14. The first time Juliano
The first time Juliano hit Magdalena, she was pregnant with your father. They were still in the United states. They forgot the keys inside the apartment and were trying to force the door open. Father, said Maximilian, ordered Mother to move aside. She told her not to rush her. He replied to her with a punch in the middle of the face. Her nose exploded, the hemorrhage lasted for a while.
Things escalated from there. Even though Juliano drank at least once a week, he never hit her when he was inebriated. Juliano was always fully aware of what he was doing and to whom he was doing it:
Mother told me that months after I was born, Juliano tried to strangle her when they were visiting one of his sisters. Juliano’s sisters Helena and María Teresa, alarmed by Mother’s screams, closed the door of the room where Juliano and Magdalena were and patiently waited outside. Maira and Lorca coincidentally arrived at the apartment while the strangulation was in course. Their arrival saved her.
Mother picked me up once after giving an English lesson to someone, Maximilian said, and we went to Unicentro, a shopping mall in the northern part of the city. We got to the place, entered the parking lot, she parked, and got off the car. Your dad is here, she said to me smiling, said your father, what a coincidence. Father darted our way, stopped in front of mother, and crushed her arm with the door of the car. She screamed and cried, father whispered something in her ear as he pushed the door harder, let her go, and left. The red, purple, and yellow bruise extended the next day from her shoulder to her elbow. A man who worked for Father had seen Mother driving accompanied by a man. It was her student, but Father didn’t care to ask.
A certain night, Father arrived in the Mitsubishi Pajero and parked in front of the gate of the house in the suburbs. Mother went out to say hi and to see why he wasn’t coming in. Father, once again without a single question, grabbed her by the hair, punched her in the right eye, and smashed her face against the door of the Pajero. Another gossip was apparently the cause.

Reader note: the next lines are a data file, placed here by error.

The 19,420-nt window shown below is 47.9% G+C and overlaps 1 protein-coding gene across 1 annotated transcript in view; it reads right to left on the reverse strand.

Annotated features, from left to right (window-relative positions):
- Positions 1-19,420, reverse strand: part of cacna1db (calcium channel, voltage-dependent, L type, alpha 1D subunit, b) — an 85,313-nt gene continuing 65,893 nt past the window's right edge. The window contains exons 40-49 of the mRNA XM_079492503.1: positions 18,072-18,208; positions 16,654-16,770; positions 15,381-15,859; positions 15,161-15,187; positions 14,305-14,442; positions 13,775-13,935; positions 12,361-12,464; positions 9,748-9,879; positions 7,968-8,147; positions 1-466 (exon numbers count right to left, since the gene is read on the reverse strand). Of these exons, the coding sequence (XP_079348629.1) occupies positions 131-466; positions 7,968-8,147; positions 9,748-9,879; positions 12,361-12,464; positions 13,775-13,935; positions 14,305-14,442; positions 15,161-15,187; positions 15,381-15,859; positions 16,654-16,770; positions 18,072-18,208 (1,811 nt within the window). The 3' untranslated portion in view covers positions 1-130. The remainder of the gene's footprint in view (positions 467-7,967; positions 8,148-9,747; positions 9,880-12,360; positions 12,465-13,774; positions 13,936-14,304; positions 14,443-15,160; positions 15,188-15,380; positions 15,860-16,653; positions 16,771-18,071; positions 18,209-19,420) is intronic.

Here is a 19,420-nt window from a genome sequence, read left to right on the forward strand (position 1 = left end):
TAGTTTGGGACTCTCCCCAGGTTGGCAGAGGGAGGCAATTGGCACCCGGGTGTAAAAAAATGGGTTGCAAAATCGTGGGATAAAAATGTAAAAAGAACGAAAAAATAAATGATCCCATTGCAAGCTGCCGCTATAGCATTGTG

I don’t recall what started another argument, continued your father, this time in the morning. Something about him coming back from a business trip and the fridge being empty. But that, I could have supposed or invented. Father smashed some eggs against the floor, shouted something, and slapped Mother across the face. Father was a tall and strong man who weighed much more than Mother. The slap sent her flying across the room. I stepped up, I was nine, maybe ten at the time, and told him not to hit her. A second slap sent me to the ground.
Fear was a constant. The memory has blurred, but I still see Father hiding behind a yellow telephone cabin holding a long knife he used to keep inside the glove compartment of his car. Mother, sister, and I were across the street, running away from him. Mother, cradling sister in one of her arms and holding my hand with her the one she had free, edged her way between the parked cars and entered a Wimpy. She quickly explained to the cashier what was going on, and the employees of the restaurant helped us hide behind the counter. One of them called the police. Two agents arrived on a motorcycle and escorted us home. Father was nowhere to be seen.
There were more incidents like these. A kick he gave her in the chest tore the pleurae of her lungs. Mother was put in an induced comma for days after the doctors operated. Magdalena underwent three reconstructive nose surgeries. She was hospitalized again as the surgeons tried to reattach the retina that a punch had detached. She spent some hours in the operating room again after another of Juliano’s kicks made her womb collapse.
Days after each beating, Juliano asked her for forgiveness, brought roses to her room, either in the house, the apartment, or the hospital, and gave her a porcelain doll. There were often roses in the house. Magdalena had a substantial doll collection.